ARLINGTON, Va. — Seven large family and luxury cars sustained extensive and costly damage in a series of four low-speed crash tests. The 5 mph impacts conducted by the Insurance Institute for Highway Safety compare how well bumpers resist damage in the kinds of impacts that frequently occur in commuter traffic and parking lots. In these tests, none of the seven cars' bumper systems did an effective job of preventing unnecessary damage.
Every car sustained more than $1,500 damage in the four tests. Six of the seven models sustained more than $2,000 damage, and two models sustained closer to $3,000 damage. Headlights and other safety-related parts had to be replaced. Every car sustained damage extending beyond the bumpers to the fenders and other expensive sheet metal parts.
"With all this damage, it's obvious that car bumpers still aren't being designed to do what they're supposed to do, which is bump and absorb the energy of a low-speed impact so there's little or no damage," Institute president Brian O'Neill points out. "One problem is that some of the bumpers are simply too close to the car body. This puts styling before function because there's not enough room to absorb energy and prevent damage. The result is huge repair costs."
The Institute's series of four bumper tests includes front-into-flat-barrier, rear-into-flat-barrier, front-into-angle-barrier, and rear-into-pole.
The Lexus GS 400 and Cadillac Seville performed worst of the seven models, sustaining more than $2,700 damage in four crash tests. Most of the damage to the Lexus — more than $1,800 — was in the angle-barrier impact.
Lots of damage in simplest crash tests
The least demanding impacts are front- and rear-into-flat-barrier because the energy of the crash tests is spread across the whole width of the vehicle. All cars used to have to withstand these impacts at 5 mph without damage. But the Chevrolet Impala sustained more than $1,300 damage in these two tests. The Chrysler LHS sustained more than $900 damage. "When you can't bump a car straight on into something flat at 5 mph without damage, there's something wrong with the bumper design. When the damage runs to hundreds of dollars, the bumper clearly wasn't designed to bump at all," O'Neill says.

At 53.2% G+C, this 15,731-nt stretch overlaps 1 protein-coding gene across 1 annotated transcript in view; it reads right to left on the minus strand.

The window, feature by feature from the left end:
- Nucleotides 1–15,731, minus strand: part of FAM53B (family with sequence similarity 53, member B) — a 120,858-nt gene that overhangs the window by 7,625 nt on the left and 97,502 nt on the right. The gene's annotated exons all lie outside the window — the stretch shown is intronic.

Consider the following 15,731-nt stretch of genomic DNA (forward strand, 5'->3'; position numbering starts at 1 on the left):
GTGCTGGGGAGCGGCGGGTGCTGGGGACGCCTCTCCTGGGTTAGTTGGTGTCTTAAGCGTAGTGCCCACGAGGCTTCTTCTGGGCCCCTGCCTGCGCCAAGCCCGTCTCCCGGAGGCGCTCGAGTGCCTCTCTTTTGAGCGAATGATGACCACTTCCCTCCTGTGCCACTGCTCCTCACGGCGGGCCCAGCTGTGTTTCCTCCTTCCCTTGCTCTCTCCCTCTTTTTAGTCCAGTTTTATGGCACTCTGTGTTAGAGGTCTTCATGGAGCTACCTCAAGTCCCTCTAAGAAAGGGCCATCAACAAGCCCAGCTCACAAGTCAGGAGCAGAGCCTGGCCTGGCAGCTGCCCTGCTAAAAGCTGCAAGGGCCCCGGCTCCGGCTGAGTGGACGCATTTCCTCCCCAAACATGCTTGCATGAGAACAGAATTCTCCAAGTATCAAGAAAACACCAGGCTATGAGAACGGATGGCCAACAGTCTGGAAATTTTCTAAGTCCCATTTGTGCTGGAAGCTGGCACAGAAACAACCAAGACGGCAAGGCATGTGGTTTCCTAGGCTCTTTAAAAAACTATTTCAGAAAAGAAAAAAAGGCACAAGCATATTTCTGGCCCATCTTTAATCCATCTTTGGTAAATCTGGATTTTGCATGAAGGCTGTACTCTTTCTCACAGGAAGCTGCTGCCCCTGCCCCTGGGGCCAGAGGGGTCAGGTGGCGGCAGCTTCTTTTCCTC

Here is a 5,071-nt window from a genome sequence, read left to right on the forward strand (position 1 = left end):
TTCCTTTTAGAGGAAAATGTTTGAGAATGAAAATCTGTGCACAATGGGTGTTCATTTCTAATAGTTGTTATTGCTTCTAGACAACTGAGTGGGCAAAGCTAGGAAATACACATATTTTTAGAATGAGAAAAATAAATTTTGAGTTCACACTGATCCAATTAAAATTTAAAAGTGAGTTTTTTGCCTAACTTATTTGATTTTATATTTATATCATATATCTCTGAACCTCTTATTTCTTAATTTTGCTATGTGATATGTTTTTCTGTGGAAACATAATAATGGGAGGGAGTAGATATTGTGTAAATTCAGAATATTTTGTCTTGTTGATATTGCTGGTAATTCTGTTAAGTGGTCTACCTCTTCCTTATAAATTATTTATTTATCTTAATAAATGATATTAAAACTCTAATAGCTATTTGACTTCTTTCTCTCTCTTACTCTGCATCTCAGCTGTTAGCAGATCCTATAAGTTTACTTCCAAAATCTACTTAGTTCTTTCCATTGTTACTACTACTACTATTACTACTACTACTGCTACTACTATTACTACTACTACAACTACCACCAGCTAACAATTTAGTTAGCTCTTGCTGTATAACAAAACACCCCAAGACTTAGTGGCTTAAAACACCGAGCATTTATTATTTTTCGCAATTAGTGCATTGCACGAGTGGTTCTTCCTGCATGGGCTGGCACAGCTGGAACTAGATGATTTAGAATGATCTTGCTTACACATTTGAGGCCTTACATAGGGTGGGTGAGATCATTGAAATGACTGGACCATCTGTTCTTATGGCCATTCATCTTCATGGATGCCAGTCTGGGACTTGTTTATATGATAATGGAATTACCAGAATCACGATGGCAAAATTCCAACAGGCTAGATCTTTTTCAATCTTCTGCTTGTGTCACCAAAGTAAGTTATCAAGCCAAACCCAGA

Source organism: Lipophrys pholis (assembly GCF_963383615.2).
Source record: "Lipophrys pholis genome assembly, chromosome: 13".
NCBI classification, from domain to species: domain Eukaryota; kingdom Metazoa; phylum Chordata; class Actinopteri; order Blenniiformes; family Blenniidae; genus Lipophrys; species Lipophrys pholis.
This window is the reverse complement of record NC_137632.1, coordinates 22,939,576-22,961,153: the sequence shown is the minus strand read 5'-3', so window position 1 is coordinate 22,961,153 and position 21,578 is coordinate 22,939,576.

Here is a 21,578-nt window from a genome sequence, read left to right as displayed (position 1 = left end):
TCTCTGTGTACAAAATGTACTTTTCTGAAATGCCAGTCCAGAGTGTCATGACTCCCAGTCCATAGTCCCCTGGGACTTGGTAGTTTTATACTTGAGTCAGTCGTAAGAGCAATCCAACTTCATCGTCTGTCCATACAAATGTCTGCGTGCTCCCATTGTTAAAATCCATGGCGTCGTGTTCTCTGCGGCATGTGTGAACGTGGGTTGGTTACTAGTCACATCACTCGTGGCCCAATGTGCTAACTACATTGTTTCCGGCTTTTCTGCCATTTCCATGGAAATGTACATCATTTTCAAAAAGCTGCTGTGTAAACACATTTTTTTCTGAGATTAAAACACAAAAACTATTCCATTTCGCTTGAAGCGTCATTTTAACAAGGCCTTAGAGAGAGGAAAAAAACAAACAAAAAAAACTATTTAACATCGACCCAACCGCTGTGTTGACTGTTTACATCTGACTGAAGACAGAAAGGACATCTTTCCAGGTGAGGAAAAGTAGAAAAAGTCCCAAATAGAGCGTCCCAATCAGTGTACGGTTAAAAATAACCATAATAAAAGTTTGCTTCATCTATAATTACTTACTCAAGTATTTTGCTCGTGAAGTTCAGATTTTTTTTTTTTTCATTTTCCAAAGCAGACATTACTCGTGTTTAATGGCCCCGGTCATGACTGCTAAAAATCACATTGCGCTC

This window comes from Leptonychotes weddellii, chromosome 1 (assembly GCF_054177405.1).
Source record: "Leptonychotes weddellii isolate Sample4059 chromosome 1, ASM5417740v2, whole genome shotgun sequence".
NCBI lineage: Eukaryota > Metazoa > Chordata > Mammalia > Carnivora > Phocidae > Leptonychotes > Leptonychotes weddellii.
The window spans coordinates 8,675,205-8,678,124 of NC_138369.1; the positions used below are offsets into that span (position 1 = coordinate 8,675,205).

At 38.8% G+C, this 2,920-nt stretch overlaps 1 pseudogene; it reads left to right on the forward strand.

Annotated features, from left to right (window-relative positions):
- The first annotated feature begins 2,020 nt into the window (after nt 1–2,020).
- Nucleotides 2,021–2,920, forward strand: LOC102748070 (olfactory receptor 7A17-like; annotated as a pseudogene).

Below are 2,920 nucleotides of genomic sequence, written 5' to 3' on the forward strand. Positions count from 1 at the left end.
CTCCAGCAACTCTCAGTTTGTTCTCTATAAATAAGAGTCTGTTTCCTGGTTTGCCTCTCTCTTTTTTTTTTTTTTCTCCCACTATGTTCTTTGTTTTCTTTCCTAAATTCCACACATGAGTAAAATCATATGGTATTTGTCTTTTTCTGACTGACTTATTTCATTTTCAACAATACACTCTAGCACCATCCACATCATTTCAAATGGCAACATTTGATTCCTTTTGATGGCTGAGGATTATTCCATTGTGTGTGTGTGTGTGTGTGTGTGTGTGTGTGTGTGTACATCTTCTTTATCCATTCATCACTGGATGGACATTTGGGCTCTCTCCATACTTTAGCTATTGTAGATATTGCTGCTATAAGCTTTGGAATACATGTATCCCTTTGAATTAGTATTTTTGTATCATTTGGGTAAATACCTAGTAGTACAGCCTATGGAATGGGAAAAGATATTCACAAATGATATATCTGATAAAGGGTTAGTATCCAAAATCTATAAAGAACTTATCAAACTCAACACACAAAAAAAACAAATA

Bumper design isn't improved on all-new Cadillac Seville
General Motors completely redesigned the Seville after the 1997 model year. "This means the bumpers could have been improved, but they weren't," O'Neill points out. "In fact the new Seville sustained more damage than the 1997 model we tested a couple of years ago." Part of the reason for the 2000 Seville's high repair costs is that, even though the bumper covers weren't damaged enough in any of the crash tests to require replacement, the energy-absorbing foam underneath did need replacing after two of the tests — and General Motors doesn't sell the foam separately. "You have to buy the whole bumper cover along with the foam, which is wasteful and expensive," O'Neill points out.
Designing safety-related parts into bumpers 'makes no sense'
It's especially bad when a 5 mph impact damages safety-related parts like lights. In the angle-barrier test, the right headlight assemblies on both the Lexus GS 400 and Buick LeSabre broke, costing more than $250 each to replace. The Buick Park Avenue's parking light and turn signal also broke — the parking lights are built into the bumper. "This design makes no sense," O'Neill says. "Something that's needed for safety and relatively easy to break shouldn't be located at the very place on the car that's supposed to absorb the energy of an impact. Obviously, the light is going to break."
The decorative front grille on the Chrysler LHS also is built into the bumper system. This doesn't involve safety, but it does run up the cost of repairs when the grille has to be replaced because of a bumper impact.
"All of the damage could have been avoided if the bumpers had been designed to absorb the energy of a minor impact," O'Neill says. A federal bumper standard used to require no damage in the flat-barrier impacts, and the 1981 Ford Escort withstood all four of the Institute's bumper tests with no damage at all. The 1998 Volkswagen New Beetle sustained only minimal damage in the same impacts.
"Designing effective bumpers needs to be a higher priority among automakers than it is for most of them today or else we'll see the kind of inferior designs that are on most of the large and luxury cars we tested," O'Neill also says.
5 mph crash test results
| ||Front |
|Large luxury cars|
|Buick Park Avenue|
|Lexus GS 400|
|Large family cars|
|Note: Repair costs reflect September 1999 prices.|